Tuesday, October 25, 2022

Dance on screen with 'Everybody' and 'Me,' just not on 'Retaliators' toes

One of 2022's most underseen documentaries, "Everybody Dance" undoubtedly must be among the year's most uplifting ones, too. 

This small-budget gem from first-time director Dan Watt highlights a brief -- and invaluably moving -- story of an equally tiny studio/school smartly called "Ballet for All Kids," as founded by a remarkable woman, who gets volunteer help from a group of secondary and college students all deserving of medals or more, too. 

Many of their dancers, you see, are special needs kids, whose own lives keep getting enriched and, perhaps, a little bit nicely frazzled, in preparing for the school's annual recital. So do some parents, whose words and faces reveal a wealth of emotions in watching their boy or girl earning his or her own unique moments under a spotlight on stage with similar dance mates. Talk about exhibiting legitimate pride, one young miss compares the moment to "like being in heaven"!

Leading up to the those deeply felt displays down the stretch, the heroic Barbara Schlachte tells us why she created her school, introduces us to this year's aspiring and uniquely inspiring talents, and discusses the well-documented benefits of teaching ballet.

"Learning a classical art supports a student in so many ways," she says. "It improves self-esteem, self-confidence, focus, motor skills. The list just goes on and on." 

So does the poignancy. Be sure to watch with a very large handkerchief ready.

Not rated by MPAA (but filled only with moments of joy and love); 1:25; $ $ $ $ out of $5

("Everybody Dance" debuted at the 46th annual Cleveland International Film Festival and is now available on VOD outlets everywhere.)

If you want to keep those feet moving, "Ask Me to Dance" just may be your ticket, not to mention a source for providing a bunch of loud and unexpected laughs.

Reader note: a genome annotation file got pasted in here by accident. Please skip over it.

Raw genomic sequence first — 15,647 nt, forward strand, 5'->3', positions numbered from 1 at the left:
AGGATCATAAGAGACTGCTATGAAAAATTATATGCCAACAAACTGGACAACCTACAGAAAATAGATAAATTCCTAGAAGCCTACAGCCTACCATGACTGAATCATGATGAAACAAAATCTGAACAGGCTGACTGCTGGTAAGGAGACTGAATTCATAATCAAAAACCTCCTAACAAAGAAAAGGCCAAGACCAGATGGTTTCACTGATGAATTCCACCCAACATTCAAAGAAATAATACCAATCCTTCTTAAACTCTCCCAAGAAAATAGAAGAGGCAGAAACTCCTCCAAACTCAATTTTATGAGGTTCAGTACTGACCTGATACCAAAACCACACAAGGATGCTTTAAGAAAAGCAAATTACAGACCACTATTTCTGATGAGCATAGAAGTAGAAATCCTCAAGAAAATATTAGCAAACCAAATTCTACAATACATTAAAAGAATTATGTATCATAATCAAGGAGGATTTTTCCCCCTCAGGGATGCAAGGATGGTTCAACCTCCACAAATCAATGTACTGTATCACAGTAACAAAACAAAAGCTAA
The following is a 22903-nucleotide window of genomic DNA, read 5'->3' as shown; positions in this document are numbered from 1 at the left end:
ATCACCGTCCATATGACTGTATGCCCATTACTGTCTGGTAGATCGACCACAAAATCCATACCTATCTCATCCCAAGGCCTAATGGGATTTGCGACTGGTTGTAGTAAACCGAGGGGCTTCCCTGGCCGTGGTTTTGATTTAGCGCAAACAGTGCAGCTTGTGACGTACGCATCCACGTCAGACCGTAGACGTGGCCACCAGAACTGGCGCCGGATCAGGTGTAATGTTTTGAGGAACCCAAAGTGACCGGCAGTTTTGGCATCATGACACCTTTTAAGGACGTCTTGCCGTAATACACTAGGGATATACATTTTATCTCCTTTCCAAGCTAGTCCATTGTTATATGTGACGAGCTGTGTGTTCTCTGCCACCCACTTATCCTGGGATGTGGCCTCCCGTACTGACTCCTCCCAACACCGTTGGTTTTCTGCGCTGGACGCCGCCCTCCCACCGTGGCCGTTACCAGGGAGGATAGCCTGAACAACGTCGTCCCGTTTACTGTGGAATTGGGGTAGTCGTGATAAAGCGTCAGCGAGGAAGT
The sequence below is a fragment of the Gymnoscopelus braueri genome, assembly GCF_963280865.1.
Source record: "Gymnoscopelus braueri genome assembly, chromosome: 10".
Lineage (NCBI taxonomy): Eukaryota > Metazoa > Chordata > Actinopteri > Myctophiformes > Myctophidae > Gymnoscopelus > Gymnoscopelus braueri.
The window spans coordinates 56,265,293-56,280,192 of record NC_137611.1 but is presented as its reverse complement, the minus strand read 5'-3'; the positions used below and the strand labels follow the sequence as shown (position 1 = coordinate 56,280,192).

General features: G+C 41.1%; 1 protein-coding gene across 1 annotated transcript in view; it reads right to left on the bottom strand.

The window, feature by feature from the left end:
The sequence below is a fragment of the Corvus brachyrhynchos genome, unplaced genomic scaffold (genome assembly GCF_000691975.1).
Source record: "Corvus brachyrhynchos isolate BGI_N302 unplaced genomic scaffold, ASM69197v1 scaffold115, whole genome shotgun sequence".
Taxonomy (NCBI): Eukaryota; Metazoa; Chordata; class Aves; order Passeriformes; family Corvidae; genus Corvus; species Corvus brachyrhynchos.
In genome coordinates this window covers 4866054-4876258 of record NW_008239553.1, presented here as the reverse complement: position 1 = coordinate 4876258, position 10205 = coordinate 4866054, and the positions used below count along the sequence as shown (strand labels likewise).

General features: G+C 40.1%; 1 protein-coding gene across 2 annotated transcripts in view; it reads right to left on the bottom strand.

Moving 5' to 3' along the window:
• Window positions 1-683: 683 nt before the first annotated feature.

Of course, who doesn't think that Mario Cantone is funny? I mean, the guy is always a riot, whether making a TV talk-show host fall on the floor or introducing his favorite horror movies on the TCM Network.

Cantone happily jumps in and out throughout, but also just happens to open the proceedings here on the dance floor, as a fun-loving matchmaker type, with his BFF Jill (lovely and likable Briana Evigan) somehow still single while the world around her keeps pairing up.

Well, wouldn't you know that someone named Jack (Tom Malloy) will within moments find himself up on that same floor in a souped-up dance contest, then leave quickly before meeting the potential Jill of his dreams -- at least for right now. (And wait'll you see the gypsy Jack and Jill each runs into on their way home.)

Actually, Malloy also writes, directs and co-produces the fun-loving feature that's never afraid to mix adult friskiness with the downright weird. Celebrities such as "Three's Company" legend Joyce DeWitt, as a shoot-from-the-lip Nana, and WWE Hall of Famer Kurt Angle, playing his smiling self, enter the fray out of nowhere and help get the mostly fast-moving rom-com to where everyone knows it's going.

Rated "PG-13" by MPAA: crude sexual material and language; 1:35; $ $ $ out of $5

("Ask Me to Dance" is finding its way into select theaters around the country before a Nov. 8 release on VOD.)

And now for something completely different: It's "The Retaliators," just about perfect for hardcore-Halloweeners and with a Christmas-time message of its own, no less.

Michael Lombardi (from TV's "Rescue Me") genuinely portrays a Christian pastor named Bishop and a single dad with two daughters. What happens to the oldest one, though, becomes too much for even the most "other-cheek"-oriented man among us, no matter what faith he practices or preaches.

Getting Bishop into real retaliation mode even might mean putting him in touch with a tough homicide detective played by Marc Menchaca. If you don't recognize the name, you might know him from two memorable roles: Russ Langmore in Netflix's "Ozark" or Klansman Joe on HBO's "Curb Your Enthusiasm."

Then look rather quickly or you'll miss cameos from Brian O'Halloran (from the "Clerks" movies, among others), the real Tommy Lee, and probably a few more rockers, whose music screams so loudly along the way.

In fact, Lee's Motley Crue bandmate, Nikki Sixx, is credited with co-writing the movie's spiritually heavy theme song. Some might even give a big Amen to that!

Not rated by MPAA (but brimming with blood and gore, violence, language and all the rest); 1:37; $ $ $ and 1/2 out of $5

("The Retaliators" is now available on VOD outlets everywhere.)

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